Caroline Fuchs, an alumna of the MIIS MATESOL program, recently published a memorial piece for the late Dr. Leo van Lier. According to Caroline, “words can’t do justice to the wisdom that Leo encompassed for those who were fortunate enough to have known him. This is my humble attempt at expressing my thoughts.”
If you would like to read the piece in its entirety, you can download it here.
Russian translation and interpretation professor Rosa Kavenoki conducted a webinar on intercultural communication around interpreting for the Sochi 2014 Olympic Winter Games Organizing Committee and volunteers on October 29 in Moscow, Russia.
While in Russia, Prof. Kavenoki also spoke at the plenary session of the international conference Language and Culture in the Changing World, which took place October 23-24 at the North-Eastern Federal University in Yakutsk.
The research has been carried out for the European Commission’s Directorate General for Translation. Professor Pym is the lead investigator, with input from the European Society for Translation Studies, the University of Leicester in the United Kingdom, and over 100 experts contacted worldwide.
The research shows that there is no strong empirical evidence that the creative use of translation has a negative effect on the learning of a foreign language.
While in Europe, Professor Pym will be in Tarragona on October 24 for the public defenses of two doctoral dissertations that he has supervised: Postediting Machine Translation Output and its Revision: Professional Translators versus Subject-Matter Experts, by Özlem Temizöz, and Training for the Translation Market in Turkey: an Analysis of Curricula and Stakeholders, by Volga Tilmaz-Gümüs.
MIIS Professors Barry Slaughter Olsen and Jacolyn Harmer were invited to participate in the annual Clifford Symposium at Middlebury last week. The topic of this year’s Symposium was “Translation in A Global Community: Theory and Practice.” As part of this event, Middlebury brought in faculty from MIIS to work together with Middlebury students. The Middlebury students were invited to try their hand at interpretation with coaching from Olsen and Harmer. (see video)
From an interpretation booth on stage, two MIIS graduates were interpreting the keynote speaker’s address into Chinese for audience members.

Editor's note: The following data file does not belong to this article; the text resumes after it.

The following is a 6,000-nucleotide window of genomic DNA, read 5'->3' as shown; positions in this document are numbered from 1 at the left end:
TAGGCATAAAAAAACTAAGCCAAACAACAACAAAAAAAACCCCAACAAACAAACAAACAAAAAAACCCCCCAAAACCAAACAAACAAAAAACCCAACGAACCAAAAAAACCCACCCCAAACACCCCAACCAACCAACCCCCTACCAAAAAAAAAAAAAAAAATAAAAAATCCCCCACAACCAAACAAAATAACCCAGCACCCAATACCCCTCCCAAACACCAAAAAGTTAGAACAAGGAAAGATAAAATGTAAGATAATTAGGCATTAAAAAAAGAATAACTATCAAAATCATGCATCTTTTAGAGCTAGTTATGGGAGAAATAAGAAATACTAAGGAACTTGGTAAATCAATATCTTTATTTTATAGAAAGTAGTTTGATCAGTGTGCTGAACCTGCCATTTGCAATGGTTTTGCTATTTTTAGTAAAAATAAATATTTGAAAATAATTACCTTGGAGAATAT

Vladimir Pereverzin is a former executive of the YUKOS oil company, which was forced into bankruptcy by the Putin administration for what many observers believe were political motivations. The company’s top executives, including Mr. Pereverzin, were accused of economic crimes and sentenced to lengthy prison terms. Mr. Pereverzin was released in February 2012 after serving seven years and two months in Russia’s notorious prison system. He refused to testify against his former colleagues, has steadfastly maintained his innocence, and has never recognized the legitimacy of his prison sentence, which he is contesting in the European Court of Human Rights. Since his release from prison, he has written a book (Hostage) and given numerous talks about his experiences as a Russian political prisoner.
Mr. Pereverzin will be on campus on Friday, October 4, at 1:15pm in the Irvine Auditorium to speak about his experience as a former Russian political prisoner.
Rebecca Cheney, MA TESOL with Language Program Administration Specialization 2008, was recently elected as the 2nd Vice President of Intermountain TESOL (iTESOL). According to Professor Kathi Bailey, “This is both a great honor and an important step in terms of her role as a leader in our field.” Congratulations, Rebecca!
Caroline Cuddy has been published in the journal Hispania. Cuddy is a PCMI TESOL student, currently studying in Barranquilla, Colombia. Her publication is a review of Better Reading Spanish by Jean Yates. The review can be found here on Project Muse.
The China State Council Information Office, Chinese Writers Association, and China International Publishing Group have launched a translation contest for translators in both China and abroad. The organizing committee will provide 30 contemporary Chinese short stories as source texts for translation. The deadline for submitting entries is February 28, 2014, and there will be one first prize of $5,000, two second prizes of $3,000, and several third prizes of $1,000 for each language.